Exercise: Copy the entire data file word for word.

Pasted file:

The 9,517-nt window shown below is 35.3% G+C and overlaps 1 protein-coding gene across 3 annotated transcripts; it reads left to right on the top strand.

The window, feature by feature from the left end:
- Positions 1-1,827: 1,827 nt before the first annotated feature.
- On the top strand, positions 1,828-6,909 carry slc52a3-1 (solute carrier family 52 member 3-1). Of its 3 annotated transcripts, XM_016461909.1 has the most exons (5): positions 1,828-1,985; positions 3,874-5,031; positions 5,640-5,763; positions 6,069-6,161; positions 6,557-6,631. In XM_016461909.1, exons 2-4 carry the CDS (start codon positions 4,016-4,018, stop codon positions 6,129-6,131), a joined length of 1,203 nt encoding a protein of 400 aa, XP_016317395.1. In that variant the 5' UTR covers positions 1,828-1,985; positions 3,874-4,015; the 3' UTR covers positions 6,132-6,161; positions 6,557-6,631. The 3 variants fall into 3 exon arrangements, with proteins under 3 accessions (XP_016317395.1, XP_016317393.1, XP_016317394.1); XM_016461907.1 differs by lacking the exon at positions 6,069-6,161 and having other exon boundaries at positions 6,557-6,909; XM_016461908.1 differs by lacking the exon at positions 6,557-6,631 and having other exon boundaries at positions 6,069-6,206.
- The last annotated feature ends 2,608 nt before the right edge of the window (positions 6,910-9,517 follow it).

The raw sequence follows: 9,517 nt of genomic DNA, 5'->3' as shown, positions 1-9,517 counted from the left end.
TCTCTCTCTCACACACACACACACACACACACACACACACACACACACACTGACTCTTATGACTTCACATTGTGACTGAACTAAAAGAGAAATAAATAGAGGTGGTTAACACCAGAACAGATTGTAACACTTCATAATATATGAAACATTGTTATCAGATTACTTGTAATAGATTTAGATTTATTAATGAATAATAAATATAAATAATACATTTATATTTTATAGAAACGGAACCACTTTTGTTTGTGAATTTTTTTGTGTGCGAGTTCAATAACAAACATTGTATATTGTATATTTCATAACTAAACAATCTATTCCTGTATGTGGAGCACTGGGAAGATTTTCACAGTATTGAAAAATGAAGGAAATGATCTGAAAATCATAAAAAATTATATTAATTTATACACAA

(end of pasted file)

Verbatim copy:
The 9,517-nt window shown below is 35.3% G+C and overlaps 1 protein-coding gene across 3 annotated transcripts; it reads left to right on the top strand.

The window, feature by feature from the left end:
- Positions 1-1,827: 1,827 nt before the first annotated feature.
- On the top strand, positions 1,828-6,909 carry slc52a3-1 (solute carrier family 52 member 3-1). Of its 3 annotated transcripts, XM_016461909.1 has the most exons (5): positions 1,828-1,985; positions 3,874-5,031; positions 5,640-5,763; positions 6,069-6,161; positions 6,557-6,631. In XM_016461909.1, exons 2-4 carry the CDS (start codon positions 4,016-4,018, stop codon positions 6,129-6,131), a joined length of 1,203 nt encoding a protein of 400 aa, XP_016317395.1. In that variant the 5' UTR covers positions 1,828-1,985; positions 3,874-4,015; the 3' UTR covers positions 6,132-6,161; positions 6,557-6,631. The 3 variants fall into 3 exon arrangements, with proteins under 3 accessions (XP_016317395.1, XP_016317393.1, XP_016317394.1); XM_016461907.1 differs by lacking the exon at positions 6,069-6,161 and having other exon boundaries at positions 6,557-6,909; XM_016461908.1 differs by lacking the exon at positions 6,557-6,631 and having other exon boundaries at positions 6,069-6,206.
- The last annotated feature ends 2,608 nt before the right edge of the window (positions 6,910-9,517 follow it).

The raw sequence follows: 9,517 nt of genomic DNA, 5'->3' as shown, positions 1-9,517 counted from the left end.
TCTCTCTCTCACACACACACACACACACACACACACACACACACACACACTGACTCTTATGACTTCACATTGTGACTGAACTAAAAGAGAAATAAATAGAGGTGGTTAACACCAGAACAGATTGTAACACTTCATAATATATGAAACATTGTTATCAGATTACTTGTAATAGATTTAGATTTATTAATGAATAATAAATATAAATAATACATTTATATTTTATAGAAACGGAACCACTTTTGTTTGTGAATTTTTTTGTGTGCGAGTTCAATAACAAACATTGTATATTGTATATTTCATAACTAAACAATCTATTCCTGTATGTGGAGCACTGGGAAGATTTTCACAGTATTGAAAAATGAAGGAAATGATCTGAAAATCATAAAAAATTATATTAATTTATACACAA